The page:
Some comments on comments

Some comments on comments One of my new year's resolutions has to spend more time trolling forums and blogs. To interact more, learn some new tricks and (ahem) build some comment and signature links.

Many blogs use nofollow to prevent spam, but we all know this doesn't work. This has never stopped me from commenting on blogs, I still enjoy the random bits of traffic you get from posting an intelligent comment on a good article.

Anyway, on my travels today, I found some interesting things about how nofollow is used.


Firstly, V7N mentioning that people have been nofollowing ReviewMe reviews. If I was paying someone $40 - $250 for a product review, you can be pretty sure I'll be expecting link juice for that investment. ReviewMe allows you to post a negative review, which is fine. But only an asshole would accept payment for a review and then nofollow the link. That's just plain dirty.
Unfortunately, it seems some people think this is a good idea.

Blog comments

Most blogs now use nofollow on the links to allegedly prevent spam. My experience is that nofollow does nothing to prevent spam, but CAPTCHAs are still surprisingly effective. Because I'm a nice guy, my CAPTCHAs are only 3 characters and aren't case sensitive. Side Note - if your CAPTCHA is case sensitive, this is really really annoying!
Once spammers start brute forcing my CAPTCHAs, I'll make them longer or more complex, but it seems to work fine for now.

So assuming we can prevent automated spam, the next spam is mindless comments offering no substantial contribution. A human visitor posts "Great article well done" and expects a link for it. I call this spam too.

Login to post a comment

Plenty of blogs require registration and login before you can post a comment. This is fine for forums, but it seems like a lot of work to do just to post a comment. I won't usually bother setting up an account just to post a comment - hell, I've sometimes dropped a shopping cart and gone elsewhere because I can't be bothered registering.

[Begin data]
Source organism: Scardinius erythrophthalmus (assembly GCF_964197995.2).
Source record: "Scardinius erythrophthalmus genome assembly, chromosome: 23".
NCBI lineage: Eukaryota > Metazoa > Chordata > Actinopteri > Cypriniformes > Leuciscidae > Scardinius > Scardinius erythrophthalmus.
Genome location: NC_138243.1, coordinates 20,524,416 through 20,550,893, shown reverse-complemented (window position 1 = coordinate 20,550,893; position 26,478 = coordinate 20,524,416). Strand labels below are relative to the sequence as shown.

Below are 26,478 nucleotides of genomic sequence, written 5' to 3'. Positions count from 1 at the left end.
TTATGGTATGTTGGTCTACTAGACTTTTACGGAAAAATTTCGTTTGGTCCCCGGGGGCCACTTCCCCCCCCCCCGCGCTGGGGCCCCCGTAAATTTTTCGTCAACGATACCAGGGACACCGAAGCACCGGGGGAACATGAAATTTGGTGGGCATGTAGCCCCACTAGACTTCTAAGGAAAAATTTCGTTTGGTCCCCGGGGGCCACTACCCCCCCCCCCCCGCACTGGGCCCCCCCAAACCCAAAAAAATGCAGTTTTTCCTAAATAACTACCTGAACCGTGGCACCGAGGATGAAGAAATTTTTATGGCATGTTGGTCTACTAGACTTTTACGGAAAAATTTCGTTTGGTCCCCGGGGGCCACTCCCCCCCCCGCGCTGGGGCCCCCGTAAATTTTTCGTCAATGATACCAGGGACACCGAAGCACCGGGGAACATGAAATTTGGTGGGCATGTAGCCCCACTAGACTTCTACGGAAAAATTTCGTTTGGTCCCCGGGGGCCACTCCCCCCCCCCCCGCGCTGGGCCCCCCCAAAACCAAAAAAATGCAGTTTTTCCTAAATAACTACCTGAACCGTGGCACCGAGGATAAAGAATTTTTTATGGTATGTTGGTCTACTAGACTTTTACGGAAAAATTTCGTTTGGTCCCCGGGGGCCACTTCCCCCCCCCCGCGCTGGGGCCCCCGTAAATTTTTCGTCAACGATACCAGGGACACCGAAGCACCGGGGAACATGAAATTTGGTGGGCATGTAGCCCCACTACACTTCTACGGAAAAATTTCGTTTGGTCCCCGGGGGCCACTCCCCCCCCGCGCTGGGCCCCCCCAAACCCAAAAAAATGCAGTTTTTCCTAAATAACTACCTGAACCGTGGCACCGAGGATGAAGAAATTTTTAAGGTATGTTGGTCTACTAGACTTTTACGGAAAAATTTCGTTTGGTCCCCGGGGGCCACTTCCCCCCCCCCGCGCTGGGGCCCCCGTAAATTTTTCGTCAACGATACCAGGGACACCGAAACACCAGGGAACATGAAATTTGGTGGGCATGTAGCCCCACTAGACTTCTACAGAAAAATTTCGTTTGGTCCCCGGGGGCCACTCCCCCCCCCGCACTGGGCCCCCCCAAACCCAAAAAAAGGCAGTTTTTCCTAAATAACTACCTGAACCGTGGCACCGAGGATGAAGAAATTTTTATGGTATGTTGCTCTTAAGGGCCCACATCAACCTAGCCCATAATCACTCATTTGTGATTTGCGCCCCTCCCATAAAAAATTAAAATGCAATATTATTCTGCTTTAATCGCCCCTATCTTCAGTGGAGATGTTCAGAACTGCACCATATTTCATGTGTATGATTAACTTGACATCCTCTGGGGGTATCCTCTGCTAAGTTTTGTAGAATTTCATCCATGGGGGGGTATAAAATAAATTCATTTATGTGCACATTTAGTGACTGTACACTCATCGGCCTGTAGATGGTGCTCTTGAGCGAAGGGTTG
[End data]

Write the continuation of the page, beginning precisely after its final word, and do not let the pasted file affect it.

Jim Boykin has the right attitude

I think this post pretty well echoes my thoughts.

Basically, a useful comment adds to your unique site content. This is a very good thing. It doesn't seem unreasonable to offer some link juice in exchange for a bit of site content, and the feel-good community it creates.

Jim mentions somewhere that if a comment is good enough to appear on your site, it's good enough to have some link juice. This I tent to agree with, however I don't think I would want to send link juice to a mesothelioma site, even if the comment was useful.

Admin approval

A workable answer lies in admin approval. I think most blogs have some sort of manual approval system anyway, to weed out the crappy comments that have no place on the site. As part of this process, surely a decision can be made whether to delete the comment, allow the comment with a nofollow link, or allow the comment with a proper link.

Wordpress to blame?

I wrote my own blog software, so I'm in charge of my own destiny. If something breaks, it's my fault. On the other hand, I get to program the functionality of my comment system to work however I want it to work. Or as well as I can be bothered programming it to work.

Most blogs run Wordpress, and I wonder if people are nofollowing comments because it's the default, or it's not easy to change. This isn't a pick at Wordpress, rather saying that most bloggers aren't programmers or techies, and changing the default behaviour is just too hard.


Because I'm such a nice guy, I have decided to implement the above in my commenting system. If you leave a comment, it will go live straight away with rel=nofollow. I'll get an email and I'll either delete your comment, leave it nofollowed, or if I think it's useful I'll remove the nofollow from the link and give it some juice.

Sound fair? Anyone got any comments on my comments about comments?
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Tags: bloggingcommentsnofollowblogging comments nofollow